Friday, May 28
On Thursday morning, Deputy Secretary Tony Miller met with the head of Kyoto Horikawa Super Science High School. Immediately after, he greeted hundreds of excited and lively students in the main hall of the school. Then he toured the school and participated in a roundtable discussion with students on a range of education topics, including how the U.S. and Japanese education systems compare.
After visiting the school, Miller met with Mayor Kadokawa to discuss ways to increase the number of exchange students between the U.S. and Japan.
Thursday, May 27
This morning Deputy Tony Secretary Miller folded several paper cranes before visiting the Hiroshima Peace Memorial Park. After touring the Museum, he walked through the Peace Park and placed his cranes in front of the children’s memorial, surrounded by tour groups of school children.
Following the visit, Miller met with Hiroshima’s Mayor Akiba to discuss various exchange programs and their individual experiences in both countries.
Finally, Miller participated in a roundtable discussion with students and members of the Japan-America Society of Hiroshima on international education, study abroad, and other exchange opportunities.
Wednesday, May 26
After speaking with the Vice President of Hokkaido University in Sapporo, Japan, Deputy Secretary Tony Miller toured the school’s museum and science labs. He then visited the Institute of Low Temperature Science, where he put on a heavy coat and boots and experienced a science lab at negative 50 degrees celsius!
After warming up, Miller had lunch with college and graduate students from the university to discuss their education experiences.
Later in the day, Miller spoke at Otaru University of Commerce and participated in a discussion about how universities, businesses, and government can partner to improve education. Participants from innovation and business promotion centers, the local government, political parties, press, universities, and high schools talked about the impact of the economy on education, among other things.
Tuesday, May 25
Today Deputy Secretary Tony Miller spoke at a forum organized by the Japanese Ministry of Education (MEXT) regarding Education for Sustainable Development (ESD).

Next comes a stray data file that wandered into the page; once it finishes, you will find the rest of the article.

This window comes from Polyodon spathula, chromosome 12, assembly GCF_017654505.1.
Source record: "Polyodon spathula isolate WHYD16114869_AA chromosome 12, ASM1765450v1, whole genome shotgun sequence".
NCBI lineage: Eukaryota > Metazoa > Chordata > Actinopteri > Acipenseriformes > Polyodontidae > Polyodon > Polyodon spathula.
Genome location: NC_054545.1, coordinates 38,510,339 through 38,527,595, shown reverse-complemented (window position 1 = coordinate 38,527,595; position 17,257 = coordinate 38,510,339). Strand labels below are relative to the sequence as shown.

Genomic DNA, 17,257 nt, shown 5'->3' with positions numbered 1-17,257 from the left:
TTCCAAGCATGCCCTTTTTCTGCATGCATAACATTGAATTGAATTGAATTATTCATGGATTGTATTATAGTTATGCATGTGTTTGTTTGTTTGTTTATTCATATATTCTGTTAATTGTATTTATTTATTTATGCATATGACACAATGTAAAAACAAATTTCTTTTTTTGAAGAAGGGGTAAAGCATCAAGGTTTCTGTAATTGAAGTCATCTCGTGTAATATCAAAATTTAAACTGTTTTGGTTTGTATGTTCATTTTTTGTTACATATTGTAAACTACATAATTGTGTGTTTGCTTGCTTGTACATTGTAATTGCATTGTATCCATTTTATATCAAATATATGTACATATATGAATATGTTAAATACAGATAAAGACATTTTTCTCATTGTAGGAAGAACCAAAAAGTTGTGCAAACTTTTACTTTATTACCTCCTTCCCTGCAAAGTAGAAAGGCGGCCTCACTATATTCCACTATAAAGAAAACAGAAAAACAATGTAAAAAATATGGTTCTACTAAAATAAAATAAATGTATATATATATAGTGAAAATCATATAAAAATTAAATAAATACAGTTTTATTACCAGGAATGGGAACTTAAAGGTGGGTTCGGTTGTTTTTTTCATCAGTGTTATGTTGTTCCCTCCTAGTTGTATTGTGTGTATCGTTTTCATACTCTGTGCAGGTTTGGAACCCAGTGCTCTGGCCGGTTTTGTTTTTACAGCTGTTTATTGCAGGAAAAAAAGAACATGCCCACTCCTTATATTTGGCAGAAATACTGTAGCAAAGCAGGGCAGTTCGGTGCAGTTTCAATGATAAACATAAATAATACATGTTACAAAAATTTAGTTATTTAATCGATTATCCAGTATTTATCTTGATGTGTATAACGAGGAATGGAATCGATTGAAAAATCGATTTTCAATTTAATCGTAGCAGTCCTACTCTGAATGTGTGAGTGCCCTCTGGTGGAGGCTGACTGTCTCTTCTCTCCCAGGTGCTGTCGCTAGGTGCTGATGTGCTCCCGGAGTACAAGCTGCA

MEXT and ED used the opportunity to exchange ideas and best practices regarding sustainability, as well as to discuss opportunities to work together to improve ESD for the future. Speaking to a full house of educators, researchers, and policymakers, Miller said it is time to think about all aspects of education — from the building of the school to the lesson plans — in a sustainable way.
Monday, May 24
Today Deputy Secretary Tony Miller spoke to a packed house of eager students at Hitotsubashi University in Tokyo, Japan. Almost all students had recently studied abroad or are seriously considering it.
Miller talked about the importance of global exchange. Students asked questions about a range of topics, from education in the U.S. to Miller’s personal experiences studying and living abroad.
Students asked what differences Miller saw between the Japanese and American systems of education. The Japanese education system is more uniform, Miller said, with national standards, for instance. In the U.S. there is more diversity in education. Each state decides its standards.
Students also asked Miller what he would study if he went back to school now. Miller, who has an undergraduate degree in engineering and an MBA, said he would study literature to better round out his education.
Friday, May 21
U.S. Deputy Secretary of Education Tony Miller is traveling to Japan to discuss the importance of international education and exchange. His weeklong visit will include stops in Tokyo, Sapporo, Hiroshima and Kyoto.
Miller will participate in a Town Hall meeting at Hitotsubashi University on Monday, May 24. He will also deliver a keynote speech and participate in a panel discussion at the CULCON Forum on Education for Sustainable Development. CULCON is the US-Japan Conference on Cultural and Educational Interchange, a bi-national advisory panel to the US and Japanese governments.